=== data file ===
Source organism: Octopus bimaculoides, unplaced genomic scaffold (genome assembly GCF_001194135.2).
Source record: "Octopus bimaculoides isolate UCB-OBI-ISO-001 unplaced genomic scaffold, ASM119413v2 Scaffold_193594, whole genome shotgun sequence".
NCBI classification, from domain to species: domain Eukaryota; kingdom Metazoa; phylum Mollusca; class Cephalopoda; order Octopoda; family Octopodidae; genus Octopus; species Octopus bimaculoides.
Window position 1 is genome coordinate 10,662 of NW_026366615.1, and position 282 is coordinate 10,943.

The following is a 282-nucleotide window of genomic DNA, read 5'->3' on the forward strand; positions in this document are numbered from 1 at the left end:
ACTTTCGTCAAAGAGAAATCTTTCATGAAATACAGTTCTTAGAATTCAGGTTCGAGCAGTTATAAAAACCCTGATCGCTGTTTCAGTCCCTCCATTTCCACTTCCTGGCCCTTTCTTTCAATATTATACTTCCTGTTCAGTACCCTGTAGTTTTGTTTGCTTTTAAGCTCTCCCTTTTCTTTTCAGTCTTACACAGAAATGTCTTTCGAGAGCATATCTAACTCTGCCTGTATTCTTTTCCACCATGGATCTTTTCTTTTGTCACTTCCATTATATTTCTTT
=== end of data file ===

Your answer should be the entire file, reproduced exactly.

Source organism: Octopus bimaculoides, unplaced genomic scaffold (genome assembly GCF_001194135.2).
Source record: "Octopus bimaculoides isolate UCB-OBI-ISO-001 unplaced genomic scaffold, ASM119413v2 Scaffold_193594, whole genome shotgun sequence".
NCBI classification, from domain to species: domain Eukaryota; kingdom Metazoa; phylum Mollusca; class Cephalopoda; order Octopoda; family Octopodidae; genus Octopus; species Octopus bimaculoides.
Window position 1 is genome coordinate 10,662 of NW_026366615.1, and position 282 is coordinate 10,943.

The following is a 282-nucleotide window of genomic DNA, read 5'->3' on the forward strand; positions in this document are numbered from 1 at the left end:
ACTTTCGTCAAAGAGAAATCTTTCATGAAATACAGTTCTTAGAATTCAGGTTCGAGCAGTTATAAAAACCCTGATCGCTGTTTCAGTCCCTCCATTTCCACTTCCTGGCCCTTTCTTTCAATATTATACTTCCTGTTCAGTACCCTGTAGTTTTGTTTGCTTTTAAGCTCTCCCTTTTCTTTTCAGTCTTACACAGAAATGTCTTTCGAGAGCATATCTAACTCTGCCTGTATTCTTTTCCACCATGGATCTTTTCTTTTGTCACTTCCATTATATTTCTTT